Unique Experiences of a Japanese Snipe Sailor

When we sail, most of us sailors don’t realize how different the experience can be depending on where we sail. Our world is full of different cultures, traditions and sailing routes that make our experiences unique. This time we take you on a fascinating sailing trip from Japan to Europe.

Haruna Egawa, a passionate snipe sailor from Japan, shares an incredible experience. He competed in two notable snipe competitions in Europe: the Northwest Championship in the United Kingdom and the Marlin Spike Rum Cup in Antwerp, Belgium. His journey opens a window into the intriguing contrasts and parallels between traveling in Japan and Europe.

Haruna’s journey is not only a story of sailing, but also a story of hospitality, friendship and cultural discovery. Find out how age limits are broken in European sailing clubs, how the sailing club’s bar plays an important role in the social life of sailors and how the European sailing community is open to sailors from other continents.

If you’re interested in sailing, culture or reading a fascinating personal story, don’t miss Haruna’s experiences. Dive into his fascinating story and discover the unique differences between sailing in Europe and Japan.

Posted by Haruna Egawa on May 31, 2023

During my trip to Europe in 2022 I entered two snipe competitions: the North West Championship at UK Budworth Sailing Club and the Marlin Spike Rum Cup in Galkenweil, Antwerp, Belgium. The trip to Europe was fascinating and I wanted to explore some of the snipe sail differences I discoveredShare e and experience between Japan and Europe.

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Before starting my trip I contacted SCIRA Commodore Zbi Rakocy to ask if there was anyone in the UK he could recommend I contact and see if I could travel on the Snipe. He kindly put me in touch with Sue Roberts, SCIRA Treasurer and UK Membership Secretary. I would not have had such a great experience without his help, so thanks to Commodore Ragosi.

I would like to express my gratitude to Sue Roberts and her family for their hospitality and support throughout my journey. Sue arranged positions that allowed me to participate in two snipe regattas. I would also like to thank Patrick Sarsfield (ENG) and Yannick Lawmans (BEL) for letting me travel, especially as they have never met me before! I would like to thank all the people I met at the regattas, the race team members and everyone who contributed to such a great experience. The snipe sailing I did in Europe was very different from what I did in Japan and here are some of the main differences I noticed:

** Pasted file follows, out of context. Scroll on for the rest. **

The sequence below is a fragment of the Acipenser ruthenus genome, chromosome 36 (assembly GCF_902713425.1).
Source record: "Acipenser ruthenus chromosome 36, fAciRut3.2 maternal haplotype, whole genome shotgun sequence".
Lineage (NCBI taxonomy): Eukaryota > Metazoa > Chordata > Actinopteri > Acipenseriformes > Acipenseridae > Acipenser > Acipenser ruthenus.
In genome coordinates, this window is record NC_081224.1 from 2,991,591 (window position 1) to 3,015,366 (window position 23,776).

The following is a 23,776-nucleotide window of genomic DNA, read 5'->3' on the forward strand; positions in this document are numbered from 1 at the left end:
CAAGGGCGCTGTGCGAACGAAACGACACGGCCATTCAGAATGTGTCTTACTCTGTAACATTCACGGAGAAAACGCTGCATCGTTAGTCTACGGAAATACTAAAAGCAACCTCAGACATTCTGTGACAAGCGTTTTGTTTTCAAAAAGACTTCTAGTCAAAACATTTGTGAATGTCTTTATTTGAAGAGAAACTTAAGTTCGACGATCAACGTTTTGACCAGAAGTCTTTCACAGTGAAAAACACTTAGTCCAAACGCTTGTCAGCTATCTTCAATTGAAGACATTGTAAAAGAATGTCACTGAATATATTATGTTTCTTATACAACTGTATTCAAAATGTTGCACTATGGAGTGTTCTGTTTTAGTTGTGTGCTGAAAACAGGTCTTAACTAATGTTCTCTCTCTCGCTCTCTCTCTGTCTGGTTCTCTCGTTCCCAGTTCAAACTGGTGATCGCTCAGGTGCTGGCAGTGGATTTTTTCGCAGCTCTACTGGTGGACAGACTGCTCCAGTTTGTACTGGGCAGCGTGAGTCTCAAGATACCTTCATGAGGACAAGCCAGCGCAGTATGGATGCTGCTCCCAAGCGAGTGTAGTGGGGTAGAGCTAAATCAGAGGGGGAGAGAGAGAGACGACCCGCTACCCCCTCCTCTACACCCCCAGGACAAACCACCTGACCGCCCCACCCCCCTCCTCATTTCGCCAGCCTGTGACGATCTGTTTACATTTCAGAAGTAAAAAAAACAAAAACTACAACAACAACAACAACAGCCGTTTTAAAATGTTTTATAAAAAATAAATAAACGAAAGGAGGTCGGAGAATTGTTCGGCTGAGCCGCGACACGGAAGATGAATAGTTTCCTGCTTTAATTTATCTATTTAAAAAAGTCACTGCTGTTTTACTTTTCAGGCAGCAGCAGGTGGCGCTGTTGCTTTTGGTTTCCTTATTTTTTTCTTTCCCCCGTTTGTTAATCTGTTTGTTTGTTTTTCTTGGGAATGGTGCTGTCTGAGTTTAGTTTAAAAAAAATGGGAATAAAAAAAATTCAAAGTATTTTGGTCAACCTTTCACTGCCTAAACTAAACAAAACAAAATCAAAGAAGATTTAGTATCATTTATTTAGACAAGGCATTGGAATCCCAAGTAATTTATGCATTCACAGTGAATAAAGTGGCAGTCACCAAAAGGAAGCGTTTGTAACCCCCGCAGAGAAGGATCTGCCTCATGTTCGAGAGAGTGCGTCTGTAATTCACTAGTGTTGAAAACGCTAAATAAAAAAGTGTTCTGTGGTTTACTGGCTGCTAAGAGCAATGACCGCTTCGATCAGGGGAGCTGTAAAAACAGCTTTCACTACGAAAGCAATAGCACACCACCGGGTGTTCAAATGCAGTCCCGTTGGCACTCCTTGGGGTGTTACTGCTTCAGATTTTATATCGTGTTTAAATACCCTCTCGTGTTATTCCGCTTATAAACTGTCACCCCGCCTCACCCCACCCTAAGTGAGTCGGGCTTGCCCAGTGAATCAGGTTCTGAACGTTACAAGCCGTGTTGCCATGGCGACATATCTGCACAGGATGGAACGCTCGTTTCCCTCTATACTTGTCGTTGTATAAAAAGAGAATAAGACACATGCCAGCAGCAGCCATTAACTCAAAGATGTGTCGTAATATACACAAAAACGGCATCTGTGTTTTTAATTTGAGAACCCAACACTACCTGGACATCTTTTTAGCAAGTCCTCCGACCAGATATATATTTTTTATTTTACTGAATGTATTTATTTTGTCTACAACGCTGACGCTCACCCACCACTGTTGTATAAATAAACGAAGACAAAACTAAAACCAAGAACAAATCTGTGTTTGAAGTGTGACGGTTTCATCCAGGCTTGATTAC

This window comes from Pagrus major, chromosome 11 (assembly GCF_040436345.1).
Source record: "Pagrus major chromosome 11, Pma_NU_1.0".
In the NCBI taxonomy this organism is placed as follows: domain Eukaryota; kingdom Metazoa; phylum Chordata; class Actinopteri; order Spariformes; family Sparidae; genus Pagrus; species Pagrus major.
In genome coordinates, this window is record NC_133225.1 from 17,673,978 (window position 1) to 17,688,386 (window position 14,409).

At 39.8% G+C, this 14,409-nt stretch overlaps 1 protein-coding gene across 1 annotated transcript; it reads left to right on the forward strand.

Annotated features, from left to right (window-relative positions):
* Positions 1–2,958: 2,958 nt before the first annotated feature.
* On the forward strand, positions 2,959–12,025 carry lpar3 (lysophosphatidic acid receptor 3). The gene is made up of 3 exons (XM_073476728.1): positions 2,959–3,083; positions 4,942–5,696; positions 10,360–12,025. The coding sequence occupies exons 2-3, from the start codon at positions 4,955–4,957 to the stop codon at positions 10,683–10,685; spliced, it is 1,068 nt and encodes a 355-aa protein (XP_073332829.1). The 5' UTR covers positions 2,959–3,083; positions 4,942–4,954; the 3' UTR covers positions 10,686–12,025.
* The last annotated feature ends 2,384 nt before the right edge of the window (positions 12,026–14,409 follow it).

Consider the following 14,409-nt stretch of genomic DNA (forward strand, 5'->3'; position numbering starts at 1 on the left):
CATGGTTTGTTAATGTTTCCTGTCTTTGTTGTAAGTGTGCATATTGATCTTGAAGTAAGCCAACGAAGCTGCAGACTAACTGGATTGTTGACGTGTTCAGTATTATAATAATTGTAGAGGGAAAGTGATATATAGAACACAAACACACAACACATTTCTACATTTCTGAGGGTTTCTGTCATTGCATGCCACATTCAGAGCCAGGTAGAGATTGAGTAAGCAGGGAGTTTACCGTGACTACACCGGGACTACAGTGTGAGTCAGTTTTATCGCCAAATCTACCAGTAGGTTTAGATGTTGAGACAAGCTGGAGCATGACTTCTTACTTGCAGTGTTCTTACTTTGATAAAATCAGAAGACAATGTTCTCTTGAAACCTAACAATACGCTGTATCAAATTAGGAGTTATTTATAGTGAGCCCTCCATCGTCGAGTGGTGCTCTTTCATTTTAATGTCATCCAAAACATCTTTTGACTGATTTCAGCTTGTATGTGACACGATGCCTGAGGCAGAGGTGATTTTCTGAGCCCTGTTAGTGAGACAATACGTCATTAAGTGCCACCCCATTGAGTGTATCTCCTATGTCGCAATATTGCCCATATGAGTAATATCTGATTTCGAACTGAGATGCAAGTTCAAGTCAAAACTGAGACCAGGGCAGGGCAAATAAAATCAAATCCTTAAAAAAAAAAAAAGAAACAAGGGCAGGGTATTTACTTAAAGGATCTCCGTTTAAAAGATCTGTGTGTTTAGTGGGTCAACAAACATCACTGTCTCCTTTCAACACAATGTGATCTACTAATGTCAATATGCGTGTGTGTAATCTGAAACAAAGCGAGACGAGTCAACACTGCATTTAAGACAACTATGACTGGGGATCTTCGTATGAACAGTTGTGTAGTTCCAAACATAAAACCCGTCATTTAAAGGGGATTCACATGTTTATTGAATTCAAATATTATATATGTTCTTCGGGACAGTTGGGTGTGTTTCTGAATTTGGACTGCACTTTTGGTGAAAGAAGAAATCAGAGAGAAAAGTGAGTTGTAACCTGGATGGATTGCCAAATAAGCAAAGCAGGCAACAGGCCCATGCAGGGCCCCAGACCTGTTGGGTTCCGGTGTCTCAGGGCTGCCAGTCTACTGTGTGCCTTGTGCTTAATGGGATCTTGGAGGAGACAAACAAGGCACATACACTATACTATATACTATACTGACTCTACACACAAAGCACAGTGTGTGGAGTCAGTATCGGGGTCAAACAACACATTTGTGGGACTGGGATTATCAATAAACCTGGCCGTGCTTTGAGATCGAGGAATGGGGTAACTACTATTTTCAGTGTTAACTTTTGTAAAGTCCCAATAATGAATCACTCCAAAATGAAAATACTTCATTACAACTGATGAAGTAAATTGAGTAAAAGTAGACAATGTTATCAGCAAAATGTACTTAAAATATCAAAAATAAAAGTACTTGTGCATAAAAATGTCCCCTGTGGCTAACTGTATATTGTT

Sailing in Europe is enjoyed by people of all agesn

Like other sports clubs, many sailing clubs are locally organized and run by volunteers. People of all ages have the opportunity to travel, sometimes with family, sometimes with a partner or friends. At Budworth Sailing Club, Roland Antonelli raced and celebrated his 90th birthday at the same time! This is unusual in Japan because most Japanese SCIRA members are part of a university group, and upon graduation, many of them do not travel further.

Personally, given the number of SCIRA members in Japan, I think snipe sailing is very inaccessible outside of college clubs. We may have a stereotype that sailing is physically taxing for older people, but this time I realized that snipe sailing is a sport that can be enjoyed even in old age.

Every sailing club or has a bar!

In Europe you might not think having a bar in a clubhouse is special, but in Japan it is. As mentioned earlier, most sailing clubs in Japan are run by universities and do not have facilities such as bars.

I found that the sailing club had a place like bars or restaurants where the sailors could socialize during the sailing races. This tight-knit community creates long-lasting friendships both locally and when you visit the clubs.

Everyone talks about race day and shares stories over drinks and dinner – it makes people want to come back because they had a great time on and off the water. I made many new friends through the time I spent with them after sailing. Some club members encouraged me to try different Belgian beers and local food.

If you come to Japan to participate in the regatta, we can go to an izakaya (pub) instead. You’ll still have a good time, but it’ll be a little different.

Open to sailors from other continents

Sailors from Belgium, Netherlands, Spain, Italy, England, France and Norway participated in the Marlin Spike Rum Cup in Kalkenweil, Antwerp. I heard participants switch languages ​​constantly; Sometimes in English, sometimes in Flemish or French, depending on who they’re talking to. For me, even though I was the only Japanese, I felt very comfortable. I felt a part of the event as there were many foreign visitors – I was another foreign sniper sailor who was very welcome.

In Japan, such contact with snipe sailors from abroad is rare, except when we hold major regattas such as World Championships, WHA or Masters events. At the Olympic level, sailors are usually confined to their camps and have little contact.

Snipe sailing is very unique. It’s very social class and a big family, which I’ve experienced in both England and Belgium. In Japan, we are somewhat limited by geography and financial issues; Many Japanese snipe sailors were students who limited their ability to sail.

I amI was very fortunate to travel to Europe and I hope that one day it will be easier for Japanese students to travel, have great experiences and make friends with other snipe sailors around the world like I did.

Source: snipe.org & SnipeToday

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